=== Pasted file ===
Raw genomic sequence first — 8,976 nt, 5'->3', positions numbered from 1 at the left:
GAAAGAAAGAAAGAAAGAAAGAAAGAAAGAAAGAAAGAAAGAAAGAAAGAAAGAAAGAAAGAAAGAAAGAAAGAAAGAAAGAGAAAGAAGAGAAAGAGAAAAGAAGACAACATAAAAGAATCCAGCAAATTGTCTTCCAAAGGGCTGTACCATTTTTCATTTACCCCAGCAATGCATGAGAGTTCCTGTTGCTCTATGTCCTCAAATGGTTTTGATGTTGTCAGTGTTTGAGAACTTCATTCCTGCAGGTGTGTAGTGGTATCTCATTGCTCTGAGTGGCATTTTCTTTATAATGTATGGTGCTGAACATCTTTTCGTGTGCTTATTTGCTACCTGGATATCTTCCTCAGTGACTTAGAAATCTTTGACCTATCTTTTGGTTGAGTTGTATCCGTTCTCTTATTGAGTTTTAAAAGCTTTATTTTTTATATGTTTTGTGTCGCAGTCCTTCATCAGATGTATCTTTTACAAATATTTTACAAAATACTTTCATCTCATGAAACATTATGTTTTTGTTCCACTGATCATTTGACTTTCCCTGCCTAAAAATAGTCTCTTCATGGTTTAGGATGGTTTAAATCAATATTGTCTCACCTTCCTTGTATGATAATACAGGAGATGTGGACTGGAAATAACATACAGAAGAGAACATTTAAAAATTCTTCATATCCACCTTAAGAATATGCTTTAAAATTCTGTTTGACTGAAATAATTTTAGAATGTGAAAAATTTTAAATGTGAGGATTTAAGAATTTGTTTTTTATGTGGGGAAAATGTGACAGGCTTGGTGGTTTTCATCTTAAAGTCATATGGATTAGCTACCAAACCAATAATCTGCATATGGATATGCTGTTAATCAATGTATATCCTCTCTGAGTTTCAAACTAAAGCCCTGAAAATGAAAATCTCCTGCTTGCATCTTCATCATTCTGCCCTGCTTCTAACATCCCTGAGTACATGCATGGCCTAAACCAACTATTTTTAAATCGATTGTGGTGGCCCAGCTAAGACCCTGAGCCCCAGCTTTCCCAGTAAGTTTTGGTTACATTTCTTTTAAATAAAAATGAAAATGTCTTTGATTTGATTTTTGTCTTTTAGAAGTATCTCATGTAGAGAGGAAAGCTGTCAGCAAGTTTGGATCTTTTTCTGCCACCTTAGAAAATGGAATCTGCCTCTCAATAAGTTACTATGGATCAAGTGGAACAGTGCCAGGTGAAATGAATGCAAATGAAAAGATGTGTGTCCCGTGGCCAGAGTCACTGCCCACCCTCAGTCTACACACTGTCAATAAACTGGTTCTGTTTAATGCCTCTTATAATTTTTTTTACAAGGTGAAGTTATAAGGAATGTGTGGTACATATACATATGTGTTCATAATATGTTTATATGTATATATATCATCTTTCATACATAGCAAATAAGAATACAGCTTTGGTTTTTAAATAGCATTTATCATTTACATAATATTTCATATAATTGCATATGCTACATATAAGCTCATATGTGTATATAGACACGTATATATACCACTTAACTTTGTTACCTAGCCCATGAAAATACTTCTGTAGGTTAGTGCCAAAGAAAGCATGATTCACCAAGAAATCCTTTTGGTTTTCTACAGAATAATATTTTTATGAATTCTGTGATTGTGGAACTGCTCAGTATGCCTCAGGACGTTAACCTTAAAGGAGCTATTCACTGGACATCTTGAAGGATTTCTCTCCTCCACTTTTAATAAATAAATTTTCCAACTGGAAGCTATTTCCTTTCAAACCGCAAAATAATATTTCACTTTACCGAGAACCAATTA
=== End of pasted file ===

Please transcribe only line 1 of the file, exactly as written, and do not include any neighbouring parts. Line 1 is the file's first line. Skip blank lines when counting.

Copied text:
Raw genomic sequence first — 8,976 nt, 5'->3', positions numbered from 1 at the left: